Even if it had been created by an establish production company with an army of animators at their disposal, the relentless race through evolution which unfolds in Speakman Sound’s sumptuous Babamimoun music video would undoubtedly be an impressive achievement. The fact that it was crafted single-handedly over the course a year and a half by London-based 3D artist Eidy Knowles is astounding! A film which holds clear parallels with our own looming climate crisis, we hand things over to Knowles to discover how her love of old sci-fi films and B movies inspired Babamimoun’s epic visuals.
I have always wanted to make a short fantasy sci-fi animation since I was very young, unsure about what medium to use I spent time experimenting with different formats as I grew up. I forgot all about the desire for a while as life got in the way, however after first finding, studying and eventually working in 3D for a few years I realised that perhaps I could give it another go. The tools have improved so vastly over the years in terms of 3D software and computing power, it has allowed a new breed of 3D short filmmaker to rise, one who can produce everything themselves all inside the computer.
After a stint in the industry I decided to go freelance, to take advantage of these new tools and techniques, and so Babamimoun was born! The environmental theme came naturally to me for the project as it’s something I feel very strongly about, especially with current events being so polarised. However, I didn’t want it to be factual, rather, I wanted it to be based in fantasy, to allow people to have fun with it and perhaps to view the problems of the world through a different lens.
I started off by writing a script outlining the story, gathering reference images together to get a feel for the environment. Then I storyboarded a sequence of timed scenes to the music, with a series of rough sketches for each shot. Rough viewport previews were used for previsualisation and locking down the edit.
When I was young I used to watch lots of old sci-fi films, B movies and classics. These inspired me to chase the visual characteristics of a widescreen anamorphic 35mm film camera, of course, because the whole thing was going to be 3D it meant it had to be emulated inside compositing which was a fun challenge. I have always liked stylised 3D and stop motion films and so after experimenting with a more realistic style in my previous music video, I decided to expand my horizons with a painterly look. Hoping to allow the viewer to let go of reality a bit more and enjoy the fantasy world shown.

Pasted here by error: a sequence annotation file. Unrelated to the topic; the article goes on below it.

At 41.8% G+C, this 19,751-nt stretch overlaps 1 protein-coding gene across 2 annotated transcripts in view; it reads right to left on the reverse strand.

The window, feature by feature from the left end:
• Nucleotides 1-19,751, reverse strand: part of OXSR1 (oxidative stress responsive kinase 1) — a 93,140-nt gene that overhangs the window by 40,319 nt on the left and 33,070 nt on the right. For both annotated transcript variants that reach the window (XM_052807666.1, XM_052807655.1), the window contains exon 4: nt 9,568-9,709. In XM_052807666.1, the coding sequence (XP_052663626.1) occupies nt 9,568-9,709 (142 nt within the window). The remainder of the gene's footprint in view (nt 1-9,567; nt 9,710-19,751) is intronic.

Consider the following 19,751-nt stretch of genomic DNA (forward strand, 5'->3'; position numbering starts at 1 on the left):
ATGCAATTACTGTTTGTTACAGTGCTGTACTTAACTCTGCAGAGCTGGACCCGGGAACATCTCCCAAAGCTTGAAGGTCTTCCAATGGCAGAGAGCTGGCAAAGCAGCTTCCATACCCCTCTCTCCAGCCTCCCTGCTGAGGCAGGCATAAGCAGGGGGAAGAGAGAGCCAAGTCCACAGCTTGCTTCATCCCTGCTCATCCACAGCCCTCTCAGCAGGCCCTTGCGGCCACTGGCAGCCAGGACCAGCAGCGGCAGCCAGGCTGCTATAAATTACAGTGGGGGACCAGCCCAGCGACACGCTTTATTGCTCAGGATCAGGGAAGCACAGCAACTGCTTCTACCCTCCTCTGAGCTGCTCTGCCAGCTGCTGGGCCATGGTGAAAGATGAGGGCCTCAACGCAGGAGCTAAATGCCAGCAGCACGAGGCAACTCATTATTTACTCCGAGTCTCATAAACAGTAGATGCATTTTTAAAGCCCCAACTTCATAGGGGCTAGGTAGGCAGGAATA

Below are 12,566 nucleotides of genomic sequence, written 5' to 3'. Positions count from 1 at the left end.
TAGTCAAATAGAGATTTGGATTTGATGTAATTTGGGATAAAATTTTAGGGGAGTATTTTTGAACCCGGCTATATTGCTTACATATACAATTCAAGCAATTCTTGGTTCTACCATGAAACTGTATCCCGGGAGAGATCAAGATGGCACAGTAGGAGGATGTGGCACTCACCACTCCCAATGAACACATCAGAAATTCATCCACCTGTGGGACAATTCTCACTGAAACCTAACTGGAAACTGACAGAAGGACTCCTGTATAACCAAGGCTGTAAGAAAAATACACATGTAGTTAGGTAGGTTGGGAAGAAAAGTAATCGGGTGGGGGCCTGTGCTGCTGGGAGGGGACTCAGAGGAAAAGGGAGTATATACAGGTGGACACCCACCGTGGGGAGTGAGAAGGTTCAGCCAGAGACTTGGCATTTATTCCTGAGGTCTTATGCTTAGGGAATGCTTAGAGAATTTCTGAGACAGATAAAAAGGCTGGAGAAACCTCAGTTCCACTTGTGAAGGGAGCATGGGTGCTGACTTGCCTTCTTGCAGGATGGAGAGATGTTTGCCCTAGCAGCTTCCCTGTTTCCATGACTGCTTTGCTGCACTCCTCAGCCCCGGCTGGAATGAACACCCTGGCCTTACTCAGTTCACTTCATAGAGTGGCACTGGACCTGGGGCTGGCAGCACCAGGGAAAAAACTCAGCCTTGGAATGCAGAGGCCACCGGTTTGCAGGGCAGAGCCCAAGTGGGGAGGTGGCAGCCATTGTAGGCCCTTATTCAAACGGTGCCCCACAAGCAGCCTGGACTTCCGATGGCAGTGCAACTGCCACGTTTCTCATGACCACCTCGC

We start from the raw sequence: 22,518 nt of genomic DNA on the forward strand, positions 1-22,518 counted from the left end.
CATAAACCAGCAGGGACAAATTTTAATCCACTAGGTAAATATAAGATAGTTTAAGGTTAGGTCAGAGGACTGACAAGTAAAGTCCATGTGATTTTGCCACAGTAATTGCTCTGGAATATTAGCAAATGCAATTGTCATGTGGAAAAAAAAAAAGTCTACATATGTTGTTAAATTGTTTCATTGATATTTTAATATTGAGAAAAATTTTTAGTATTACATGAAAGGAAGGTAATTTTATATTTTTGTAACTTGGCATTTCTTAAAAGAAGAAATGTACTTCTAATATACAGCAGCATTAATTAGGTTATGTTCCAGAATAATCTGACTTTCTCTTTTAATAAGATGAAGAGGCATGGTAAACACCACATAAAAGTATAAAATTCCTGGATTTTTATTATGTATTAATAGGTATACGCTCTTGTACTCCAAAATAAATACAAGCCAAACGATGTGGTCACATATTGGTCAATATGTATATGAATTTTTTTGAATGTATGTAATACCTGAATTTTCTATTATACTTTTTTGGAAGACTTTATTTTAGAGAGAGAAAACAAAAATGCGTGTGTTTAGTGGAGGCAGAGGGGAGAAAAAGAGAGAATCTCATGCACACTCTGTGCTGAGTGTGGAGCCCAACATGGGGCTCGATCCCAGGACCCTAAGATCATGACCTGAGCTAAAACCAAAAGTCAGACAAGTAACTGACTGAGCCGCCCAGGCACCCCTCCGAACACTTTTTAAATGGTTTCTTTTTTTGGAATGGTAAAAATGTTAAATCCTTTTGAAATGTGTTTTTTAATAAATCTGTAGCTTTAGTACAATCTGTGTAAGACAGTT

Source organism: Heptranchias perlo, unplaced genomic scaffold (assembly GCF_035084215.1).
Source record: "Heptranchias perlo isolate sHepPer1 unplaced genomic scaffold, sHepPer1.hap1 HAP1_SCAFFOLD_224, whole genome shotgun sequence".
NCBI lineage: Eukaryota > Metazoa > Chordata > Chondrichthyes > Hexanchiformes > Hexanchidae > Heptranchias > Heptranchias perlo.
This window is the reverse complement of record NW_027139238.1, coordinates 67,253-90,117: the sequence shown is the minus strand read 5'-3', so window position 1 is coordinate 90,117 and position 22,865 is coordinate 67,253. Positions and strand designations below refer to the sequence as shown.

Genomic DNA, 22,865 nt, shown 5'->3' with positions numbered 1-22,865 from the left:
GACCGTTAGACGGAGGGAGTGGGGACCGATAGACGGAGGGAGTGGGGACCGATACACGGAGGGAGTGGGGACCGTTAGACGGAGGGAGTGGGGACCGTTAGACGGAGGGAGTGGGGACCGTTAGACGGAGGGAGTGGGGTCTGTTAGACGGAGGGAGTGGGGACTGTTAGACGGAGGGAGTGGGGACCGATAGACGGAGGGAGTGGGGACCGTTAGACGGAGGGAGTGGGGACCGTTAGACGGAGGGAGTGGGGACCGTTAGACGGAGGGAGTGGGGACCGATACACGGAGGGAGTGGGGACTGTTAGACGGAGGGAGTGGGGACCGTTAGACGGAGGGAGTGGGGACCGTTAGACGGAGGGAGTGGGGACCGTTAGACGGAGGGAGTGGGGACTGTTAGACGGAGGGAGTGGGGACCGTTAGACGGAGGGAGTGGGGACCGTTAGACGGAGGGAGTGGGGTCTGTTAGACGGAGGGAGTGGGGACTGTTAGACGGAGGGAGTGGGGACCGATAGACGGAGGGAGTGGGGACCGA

Throughout the whole film, the contrasting colours blue and yellow are used to represent the two conflicting forces of man and nature and the fight to find a balance between them, personified by the yellow and blue grains in the hourglass falling down.
The film was created over a year and a half period using two machines, one for rendering and one as my main workstation. I also used a couple of Kinect cameras alongside iPiSoft to create custom motion capture for some scenes. In terms of software I used Maya, 3ds Max, Houdini, Nuke, Redshift, Topaz Studio, Photoshop, Gaea, Substance Painter, Marvelous Designer, Prism Pipeline and DaVinci Resolve.
I built up a lot of the scenes’ visual detail using various modelling techniques and some kitbash assets. Then I did FX simulations, after which everything was rendered and composited. The final stage was bringing everything back into the edit and applying final colour grading and adding sound design from Patrick Lee at Speaking Sound Ltd.